Difference between revisions of "CH391L/S2013 Alesha Stewart Apr 17 2013"
(New page: "p53 promotes repair of heterochromatin DNA by regulating JMJD2b and SUV39H1 expression" Authors: H Zheng, L Chen, W J Pledger, J Fang, and J Chen ==Background & Introduction== The TP53...)
Revision as of 17:28, 15 April 2013
"p53 promotes repair of heterochromatin DNA by regulating JMJD2b and SUV39H1 expression"
Authors: H Zheng, L Chen, W J Pledger, J Fang, and J Chen
Background & Introduction
The TP53 gene encodes for the tumor suppressor protein, protein 53 (p53). p53 is a transcription factor and can turn on genes to carry out particular functions. It serves as a regulator of the cell cycle to maintain genome integrity . Assaults to the DNA can lead to DNA stress that result in the accumulation and activation of p53 in the nucleus. The p53 response varies with the nature of the cell and stress. The protein can initiate cell cycle arrest, apoptosis, or DNA repair in attempt to help the cell recover . Cells without functional p53 do not respond properly to damage, and this makes them vulnerable to tumorigenesis. In p53-null mouse embryonic fibroblast it was observed that the cells developed abnormal chromosomal characteristics due to faulty segregation. Similar trends were also seen in other types of p53-null cells indicating the importance of the protein in maintaining genome integrity. p53 is believed to play a role in multiple repair pathways by either direct or indirect involvement .
Several mutations can build up; and because of this, in 1994 it was reported that mutations in the p53 gene were present in over 50% of human cancers. These mutations were widespread and found in 50 different types of cells and tissues, with most of them occurring in the DNA-binding domain of p53 . Although mutations are often associated with negative outcomes, some p53 mutations have lead to DNA damage resistance. With this, it is apparent that p53 impacts the response to DNA damage in contradicting and complex manners .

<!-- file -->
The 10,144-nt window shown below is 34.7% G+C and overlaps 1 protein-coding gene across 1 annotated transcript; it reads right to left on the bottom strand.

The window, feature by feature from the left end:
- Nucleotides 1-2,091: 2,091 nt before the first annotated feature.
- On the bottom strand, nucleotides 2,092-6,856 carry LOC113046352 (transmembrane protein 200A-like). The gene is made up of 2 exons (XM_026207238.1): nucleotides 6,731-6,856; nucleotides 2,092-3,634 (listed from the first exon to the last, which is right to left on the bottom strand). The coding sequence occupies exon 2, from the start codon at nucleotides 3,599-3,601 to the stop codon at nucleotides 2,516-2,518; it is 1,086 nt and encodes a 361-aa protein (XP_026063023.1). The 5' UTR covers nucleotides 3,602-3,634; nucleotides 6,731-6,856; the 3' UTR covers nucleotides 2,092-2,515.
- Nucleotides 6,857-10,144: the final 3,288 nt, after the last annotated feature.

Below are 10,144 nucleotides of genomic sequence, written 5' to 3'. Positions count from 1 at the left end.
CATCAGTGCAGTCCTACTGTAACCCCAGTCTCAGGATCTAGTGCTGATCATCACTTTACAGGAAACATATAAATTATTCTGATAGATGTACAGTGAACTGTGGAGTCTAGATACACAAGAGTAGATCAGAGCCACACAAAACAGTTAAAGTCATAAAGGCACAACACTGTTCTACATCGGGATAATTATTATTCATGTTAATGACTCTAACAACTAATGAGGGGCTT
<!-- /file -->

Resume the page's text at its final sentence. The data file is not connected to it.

Ionizing radiation (IR) requires Ataxia telangiectasia mutated (ATM), a protein kinase involved in double-strand breaks (DSB), to induce p53. DSBs are repaired in slow (up to 24 hours) and fast (2- 6 hours) phases. Approximately 80% of breaks are repaired during the fast phase. ATM signaling functions in the slow phase to repair DSBs located in constitutive heterochromatin (HC). These regions of the genome are highly compact and repetitive, and form centromeres or telomeres . Damage from IR occurs at the same rate in HC and euchromatin, but there is a reduced amount and clearing rate of γH2AX foci at the site in HC. The histone variant H2AX is phosphorylated in the event of DNA damage, thus γH2AX foci formation indicate that DSBs are present . Since HC is wound so tightly, access to the DNA is limited and DSB repair is delayed. The chromatin must be remodeled to grant the repair factors a path to the DNA, thus ATM phosphorylates KAP1 (a transcription activator) to initiate relaxation of HC .
After DNA is replicated biochemical marks need to be made and recognized for HC packaging. Hypoacetylation and methylation are used to characterize HC and initiate the transition between euchromatin and HC . Histone H3 methylated at lysine 9 trimethylation (H3K9me3) represses transcription and silences genes after DNA damage. In mouse cells, the histone methyltransferase SUV39H1/2 regulates H3K9me3 and telomere modification to protect HC and DSB repair. However, the Jumonji domain 2 family demethylase (JMJD2b) reverses methylation done by H3K9me3 and negates the effectiveness of SUV39H1. Therefore, overexpression of JMJD2b has been linked to cancer development and chromosome instability. This research investigates how p53 affects the events of DNA damage repair via regulation of JMJD2b and SUV39H1 levels .
HCT116: colon carcinoma, p53 wild type
A549: lung adenocarcinoma, p53 wild type
U2OS: osteosarcoma, p53 wild type
U2OS-E6: U2OS stably transfected with retrovirus vector expressing HPV E6
H1299: non-small cell lung carcinoma, p53 null